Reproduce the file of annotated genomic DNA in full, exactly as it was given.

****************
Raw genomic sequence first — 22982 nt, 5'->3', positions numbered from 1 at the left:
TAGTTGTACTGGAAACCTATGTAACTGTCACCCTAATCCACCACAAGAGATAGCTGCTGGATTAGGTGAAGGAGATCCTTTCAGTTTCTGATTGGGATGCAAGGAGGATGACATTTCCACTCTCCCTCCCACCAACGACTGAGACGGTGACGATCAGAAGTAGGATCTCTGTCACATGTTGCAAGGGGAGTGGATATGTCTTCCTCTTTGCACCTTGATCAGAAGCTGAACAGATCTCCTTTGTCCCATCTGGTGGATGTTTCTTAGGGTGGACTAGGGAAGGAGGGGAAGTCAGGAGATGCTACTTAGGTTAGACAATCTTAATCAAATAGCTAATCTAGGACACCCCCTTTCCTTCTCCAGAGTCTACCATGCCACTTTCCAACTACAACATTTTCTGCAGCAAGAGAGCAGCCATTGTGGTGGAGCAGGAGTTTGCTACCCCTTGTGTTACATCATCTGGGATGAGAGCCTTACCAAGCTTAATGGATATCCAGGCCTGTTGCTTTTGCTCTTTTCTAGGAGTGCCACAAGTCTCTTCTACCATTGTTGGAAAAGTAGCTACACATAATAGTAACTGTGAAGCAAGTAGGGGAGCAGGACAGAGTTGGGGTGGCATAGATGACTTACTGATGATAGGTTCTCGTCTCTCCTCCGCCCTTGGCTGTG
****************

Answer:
Raw genomic sequence first — 22982 nt, 5'->3', positions numbered from 1 at the left:
TAGTTGTACTGGAAACCTATGTAACTGTCACCCTAATCCACCACAAGAGATAGCTGCTGGATTAGGTGAAGGAGATCCTTTCAGTTTCTGATTGGGATGCAAGGAGGATGACATTTCCACTCTCCCTCCCACCAACGACTGAGACGGTGACGATCAGAAGTAGGATCTCTGTCACATGTTGCAAGGGGAGTGGATATGTCTTCCTCTTTGCACCTTGATCAGAAGCTGAACAGATCTCCTTTGTCCCATCTGGTGGATGTTTCTTAGGGTGGACTAGGGAAGGAGGGGAAGTCAGGAGATGCTACTTAGGTTAGACAATCTTAATCAAATAGCTAATCTAGGACACCCCCTTTCCTTCTCCAGAGTCTACCATGCCACTTTCCAACTACAACATTTTCTGCAGCAAGAGAGCAGCCATTGTGGTGGAGCAGGAGTTTGCTACCCCTTGTGTTACATCATCTGGGATGAGAGCCTTACCAAGCTTAATGGATATCCAGGCCTGTTGCTTTTGCTCTTTTCTAGGAGTGCCACAAGTCTCTTCTACCATTGTTGGAAAAGTAGCTACACATAATAGTAACTGTGAAGCAAGTAGGGGAGCAGGACAGAGTTGGGGTGGCATAGATGACTTACTGATGATAGGTTCTCGTCTCTCCTCCGCCCTTGGCTGTG